Bryant: For sure. I mean, I’m a big fan of blanching vegetables and then kind of further working with them. So, for example, whenever I’m doing a vegetable stir-fry, I’ll just quickly blanch them in some heavily salted water first for about 30 seconds. Drain them and then I’ll do the stir-fry. I just find that it absorbs whatever marinades or sauces once cooking it in much easier after that process. And I think there are a number of techniques one might use. So, for example, when thinking about substituting that silken tofu, the thing that comes to mind quickly is maybe taking, like, some almond milk or oat milk or something of that nature, and then boiling it on low heat to reduce it. So maybe reducing it by half to thicken it and then using that in place of the tofu. I mean, I think the main thing is that lemon-pepper wings are typically served with ranch dressing. And so I just thought that would be fun to have the dressing be creamier to kind of play off of that aspect of the dish. And so I think that’s mostly what I’m looking for, is just something to give it some kind of creamy feeling. At this point in the game, I’m much less judgmental and I don’t have as much of an aversion to using some of the store-bought products. So I think they’re probably like some vegan creams or vegan sour creams or something of that nature that you can use as well. The Miyoko Cheese Company, they’re doing some brilliant vegan cheeses and vegan butters and other products. So I’m a little less strict about those things now because I think qualitatively we’re in a different place than we were a decade ago.
Kristen: Okay, and full disclosure, I do not have a grill, nor do I have a grill pan at home. So I’m going to try broiling these to try and get some of that char. I threw a little foil onto my sheet pan just to try and protect it from trying it too much. But do you feel okay about that substitution?
Bryant: Yeah, that’s a great alternative. The two things that I’ve done in lieu of going outside and putting it on the grill in my backyard are roasting it in the oven, which I think is great. I think using some type of foil or a Silpat, or some type of parchment paper is probably a good idea. And then the other thing is, we have this amazing All-Clad Panini Pan that it’s pretty much all-purpose. But we often make panini sandwiches for our kids. And I just put that on really high heat, turn on the fan, and then I’ll just char it really quickly on that. And that worked really well as a substitute also. I think as you said, it’s kind of like playing around and just seeing what works and then going from there.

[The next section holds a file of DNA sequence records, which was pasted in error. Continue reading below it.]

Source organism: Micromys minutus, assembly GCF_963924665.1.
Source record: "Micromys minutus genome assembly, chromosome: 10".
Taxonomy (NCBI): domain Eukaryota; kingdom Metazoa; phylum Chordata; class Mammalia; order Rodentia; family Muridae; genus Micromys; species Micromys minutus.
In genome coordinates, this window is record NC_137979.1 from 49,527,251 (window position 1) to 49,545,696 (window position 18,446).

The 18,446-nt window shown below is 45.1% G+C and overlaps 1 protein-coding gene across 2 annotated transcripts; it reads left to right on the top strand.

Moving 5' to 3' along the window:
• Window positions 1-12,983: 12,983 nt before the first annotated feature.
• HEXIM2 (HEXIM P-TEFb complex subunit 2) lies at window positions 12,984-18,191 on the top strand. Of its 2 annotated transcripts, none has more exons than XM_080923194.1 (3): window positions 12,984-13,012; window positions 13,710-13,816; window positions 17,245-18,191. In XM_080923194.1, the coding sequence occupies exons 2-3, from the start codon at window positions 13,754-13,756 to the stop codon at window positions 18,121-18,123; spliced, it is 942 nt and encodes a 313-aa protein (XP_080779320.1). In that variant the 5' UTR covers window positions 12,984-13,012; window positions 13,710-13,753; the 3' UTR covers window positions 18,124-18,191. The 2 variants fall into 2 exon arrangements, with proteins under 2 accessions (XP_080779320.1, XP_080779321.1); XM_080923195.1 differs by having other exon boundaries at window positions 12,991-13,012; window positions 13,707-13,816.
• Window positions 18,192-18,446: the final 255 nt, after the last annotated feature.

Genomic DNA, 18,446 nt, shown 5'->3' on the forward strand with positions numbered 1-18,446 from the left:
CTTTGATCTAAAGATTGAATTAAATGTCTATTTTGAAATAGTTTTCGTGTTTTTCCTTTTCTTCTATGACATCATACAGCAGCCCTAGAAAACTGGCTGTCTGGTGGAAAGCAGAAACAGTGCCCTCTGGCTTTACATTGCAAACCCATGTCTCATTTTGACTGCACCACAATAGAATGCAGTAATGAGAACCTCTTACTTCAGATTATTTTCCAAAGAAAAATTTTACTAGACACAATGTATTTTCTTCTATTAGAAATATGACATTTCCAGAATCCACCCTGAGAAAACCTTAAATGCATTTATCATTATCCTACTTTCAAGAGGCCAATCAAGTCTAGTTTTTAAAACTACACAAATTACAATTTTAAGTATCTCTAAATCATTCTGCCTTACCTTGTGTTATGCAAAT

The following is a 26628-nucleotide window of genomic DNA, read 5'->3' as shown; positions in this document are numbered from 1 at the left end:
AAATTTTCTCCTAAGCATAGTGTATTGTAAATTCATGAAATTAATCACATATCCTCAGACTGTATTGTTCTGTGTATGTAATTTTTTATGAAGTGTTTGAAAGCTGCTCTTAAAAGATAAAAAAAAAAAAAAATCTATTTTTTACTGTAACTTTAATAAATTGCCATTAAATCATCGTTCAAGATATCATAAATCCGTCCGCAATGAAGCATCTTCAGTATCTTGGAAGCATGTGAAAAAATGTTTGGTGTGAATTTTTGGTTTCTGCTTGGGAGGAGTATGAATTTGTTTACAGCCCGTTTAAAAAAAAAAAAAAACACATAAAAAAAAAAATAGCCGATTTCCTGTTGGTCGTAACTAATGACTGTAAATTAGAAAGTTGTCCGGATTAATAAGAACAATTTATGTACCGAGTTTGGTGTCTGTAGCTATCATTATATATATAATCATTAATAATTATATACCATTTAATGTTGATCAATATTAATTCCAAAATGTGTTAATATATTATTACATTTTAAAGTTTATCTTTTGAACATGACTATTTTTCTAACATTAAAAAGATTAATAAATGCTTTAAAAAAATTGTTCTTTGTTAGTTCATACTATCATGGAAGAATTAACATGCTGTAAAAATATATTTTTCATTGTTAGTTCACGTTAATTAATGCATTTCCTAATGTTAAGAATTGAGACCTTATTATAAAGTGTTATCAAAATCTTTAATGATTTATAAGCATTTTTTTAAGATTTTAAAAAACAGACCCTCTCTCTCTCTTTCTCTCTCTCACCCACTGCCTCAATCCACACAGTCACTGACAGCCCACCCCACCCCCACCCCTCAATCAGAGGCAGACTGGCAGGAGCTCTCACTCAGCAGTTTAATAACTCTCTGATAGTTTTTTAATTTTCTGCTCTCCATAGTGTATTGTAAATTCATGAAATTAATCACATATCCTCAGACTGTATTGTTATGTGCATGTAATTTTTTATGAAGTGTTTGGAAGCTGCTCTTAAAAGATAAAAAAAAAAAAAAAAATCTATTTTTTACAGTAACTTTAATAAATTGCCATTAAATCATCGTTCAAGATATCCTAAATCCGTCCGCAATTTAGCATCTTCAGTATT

Kristen: This is The Genius Recipe Tapes. We’ll be right back.
Kristen: I do not have the new book here that this recipe comes from. Do you have it? Aha! Could you just tell us a little bit about this book?
Bryant: Yeah. I’ll tell you about my book. I had an amazing book tour we were starting and everything just kind of fell apart and it got canceled. But I’m here. (laughs) And I’m excited. I’m glad that we got, you know, the chance to just start the momentum. It started in January when I co-taught this class at UC Berkeley with Alice Waters, and that was just like a great kind of kick-off. And we got a chance to go to about seven cities before everything shut down. But this book, I’ve been working on it for the past three years. And I just feel like it’s really my attempt to get people eating vegetables again. I often say that I could make a lot of arguments for embracing a vegan diet for economic, environmental, ethical reasons. When it comes to health reasons, I don’t know if a vegan diet is a perfect diet for anyone. I don’t know if there’s any one perfect diet. But I do know that we can all stand to eat more vegetables, more fruits, more legumes and grains, and just real food. And that’s what this book is about. It’s focusing on vegetables. I wanted to give people a book where you could take it to the farmers market, or you could just go to the farmers market and see what’s most beautiful.
Kristen: Even at this moment with restricted groceries, it’s got this delicious technique that could be applied to a bunch of different things. But it’s going to be that much better when we can all be going out to the farmer’s markets and grocery stores as freely as we would like to be doing right now.
Bryant: For sure. I realize we’re so privileged in Northern California, specifically the Bay Area, to have a farmer’s market pretty much every day of the week. But I do realize that in other parts of the country, that’s not a reality that people have. In fact, I realize that in many parts of the country, there are communities that don’t have access to supermarkets quickly. And there are a lot of barriers for people just being able to get fresh produce in general. So I did write this trying to keep one eye on those realities, and a lot of these things, obviously, I’d prefer if people got them from a farm or from a CSA program, or from the farmers market. And there are so many of the recipes in here that if you have access to a conventional supermarket, you can make most of the recipes in here. Writing books is always about thinking about these aspirational ideas about how I want people to cook. But I also understand the reality that many people have in terms of geographic location, in terms of time constraint, in terms of the rigors of daily life. And so it’s all about kind of balancing those things for me.